Florida Foreclosures 2007: A Golden Year for Investors

Share Article

The Sunshine State’s stormy housing market has a silver lining for those lucky ducks who play the game when others get rained out.

While the big companies are listing houses that just languish on the market, we purchase properties from motivated sellers whose primary goal is to sell quickly to avoid further trouble.

Past News Releases

RSS

Experts predict that up to 3 million American homes will enter foreclosure in 2007, and Florida ranks as one of the most foreclosure-prone regions in the entire nation. And while location is everything in the real estate business, locating properties at the right time is the key to foreclosure investment success.

“Investors make their money when they buy, not when they sell,” explains Sean Flanagan of Flanagan Properties. “In other words, they have to buy at the right time, and at a really attractive price.”

Flanagan’s small Florida-based real estate investment company has managed to bank handsome profits while most real estate companies have faltered. He employs an agile combination of strategic timing, hard work, research, and a win-win philosophy that benefits not just buyers, but also sellers who need a fast remedy to avert a deepening crisis.

"While the big companies are listing houses that just languish on the market, we purchase properties from motivated sellers whose primary goal is to sell quickly to avoid further trouble.”

An investor who follows a similar strategy was featured in a cover story in the August 2006 issue of Forbes Magazine, because he got rich buying distressed homes in wealthy Miami neighborhoods. He picked one up for $550,000, did $150,000 worth of repairs, and turned around and listed it for a cool $1.1 million.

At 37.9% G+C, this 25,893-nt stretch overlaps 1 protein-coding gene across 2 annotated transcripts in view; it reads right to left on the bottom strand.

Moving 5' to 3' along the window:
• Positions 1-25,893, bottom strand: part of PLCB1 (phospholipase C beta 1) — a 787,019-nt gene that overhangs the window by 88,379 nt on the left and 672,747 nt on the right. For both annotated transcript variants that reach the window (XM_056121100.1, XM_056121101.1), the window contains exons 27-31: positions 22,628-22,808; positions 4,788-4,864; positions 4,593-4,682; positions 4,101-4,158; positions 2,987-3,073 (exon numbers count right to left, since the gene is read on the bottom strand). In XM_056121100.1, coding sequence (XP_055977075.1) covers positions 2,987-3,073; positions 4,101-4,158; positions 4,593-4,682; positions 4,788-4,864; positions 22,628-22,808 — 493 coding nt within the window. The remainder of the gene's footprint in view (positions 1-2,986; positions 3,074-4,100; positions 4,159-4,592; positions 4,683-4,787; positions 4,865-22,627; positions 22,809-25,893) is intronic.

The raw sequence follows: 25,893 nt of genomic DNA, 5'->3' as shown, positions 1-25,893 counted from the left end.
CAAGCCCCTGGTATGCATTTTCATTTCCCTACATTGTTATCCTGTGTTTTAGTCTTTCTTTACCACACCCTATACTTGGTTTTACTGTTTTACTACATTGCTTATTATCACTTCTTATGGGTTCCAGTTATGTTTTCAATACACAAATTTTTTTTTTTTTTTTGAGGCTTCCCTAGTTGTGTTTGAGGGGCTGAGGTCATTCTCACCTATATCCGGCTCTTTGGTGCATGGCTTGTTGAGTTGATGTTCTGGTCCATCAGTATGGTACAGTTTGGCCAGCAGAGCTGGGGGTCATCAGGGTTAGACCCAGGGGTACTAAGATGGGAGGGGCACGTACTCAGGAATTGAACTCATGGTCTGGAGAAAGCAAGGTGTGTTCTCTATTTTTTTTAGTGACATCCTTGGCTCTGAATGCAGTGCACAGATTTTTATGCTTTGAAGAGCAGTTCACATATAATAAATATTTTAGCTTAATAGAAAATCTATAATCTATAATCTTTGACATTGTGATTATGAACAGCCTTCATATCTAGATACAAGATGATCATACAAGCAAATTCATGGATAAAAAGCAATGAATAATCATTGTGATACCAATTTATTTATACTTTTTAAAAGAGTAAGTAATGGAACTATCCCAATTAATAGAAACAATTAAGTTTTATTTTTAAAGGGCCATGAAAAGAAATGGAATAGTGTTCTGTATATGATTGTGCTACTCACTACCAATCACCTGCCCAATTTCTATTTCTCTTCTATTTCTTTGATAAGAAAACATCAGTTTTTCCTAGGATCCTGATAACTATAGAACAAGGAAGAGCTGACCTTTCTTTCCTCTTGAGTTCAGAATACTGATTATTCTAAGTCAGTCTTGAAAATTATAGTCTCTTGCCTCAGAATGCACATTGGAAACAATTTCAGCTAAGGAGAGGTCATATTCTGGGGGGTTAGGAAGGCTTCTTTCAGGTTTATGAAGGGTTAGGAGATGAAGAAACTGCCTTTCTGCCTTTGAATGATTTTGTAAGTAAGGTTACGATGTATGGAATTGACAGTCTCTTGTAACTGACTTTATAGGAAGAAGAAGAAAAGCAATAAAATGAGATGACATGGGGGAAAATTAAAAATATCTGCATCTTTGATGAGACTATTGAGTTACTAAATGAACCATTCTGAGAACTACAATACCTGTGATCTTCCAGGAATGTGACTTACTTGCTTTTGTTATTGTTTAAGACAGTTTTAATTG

While foreclosures are typically caused by unexpected personal tragedy such as illness, job loss, divorce, or death of a family member, that is not necessarily the case today. Ironically, a significant percentage of those facing defaults are homeowners with relatively good credit and white-collar jobs.

Consider these facts:

  •     Many consumers used high-risk loans to buy into the recent bull market. Their monthly payments have spiked while the value of their homes has plummeted, leaving them owing more than their property is worth.
  •     Builders are stuck with a massive backlog of inventory. To lure buyers they are cutting prices, which puts downward pressure on the entire market.
  •     Homeowners have nothing to fall back on. The savings rate for American households is the lowest it has been since the Great Depression.

Using a catchy advertising slogan “Lucky Buys Yucky Houses”, Flanagan finds his own bargains and avoids Realtor commissions entirely, saving a serious chunk of change for both the seller and himself.

Lenders burdened by vacant foreclosed properties have to pay for taxes, insurance, and upkeep, and usually prefer to cut their losses. If investors like Flanagan have cash in hand, homeowners may be rescued in the nick of time. They lose a house, but preserve their credit to start over fresh.

Media Interviews Available

For more information please contact:
Sean Flanagan, Flanagan Properties
Phone: (407) 927-3842

Or visit the company’s Web sites at:

http://www.luckybuysyuckyhouses.com
###

Share article on social media or email:

View article via:

Pdf Print

Contact Author

Sean Flanagan
Visit website